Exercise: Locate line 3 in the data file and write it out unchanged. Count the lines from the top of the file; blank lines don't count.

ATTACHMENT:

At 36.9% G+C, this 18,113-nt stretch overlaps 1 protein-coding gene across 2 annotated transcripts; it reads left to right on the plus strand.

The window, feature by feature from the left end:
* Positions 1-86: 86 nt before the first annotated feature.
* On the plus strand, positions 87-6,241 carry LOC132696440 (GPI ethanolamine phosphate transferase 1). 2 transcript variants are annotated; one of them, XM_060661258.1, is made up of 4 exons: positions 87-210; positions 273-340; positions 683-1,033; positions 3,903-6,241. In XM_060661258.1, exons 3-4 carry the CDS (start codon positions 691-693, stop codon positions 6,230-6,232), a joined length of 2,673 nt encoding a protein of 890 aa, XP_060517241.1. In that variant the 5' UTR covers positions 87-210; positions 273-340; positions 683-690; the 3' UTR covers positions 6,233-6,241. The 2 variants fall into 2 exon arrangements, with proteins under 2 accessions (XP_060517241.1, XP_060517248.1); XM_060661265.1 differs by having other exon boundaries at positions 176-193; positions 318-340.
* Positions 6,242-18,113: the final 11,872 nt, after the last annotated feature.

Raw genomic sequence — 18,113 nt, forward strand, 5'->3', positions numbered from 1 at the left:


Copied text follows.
* Positions 1-86: 86 nt before the first annotated feature.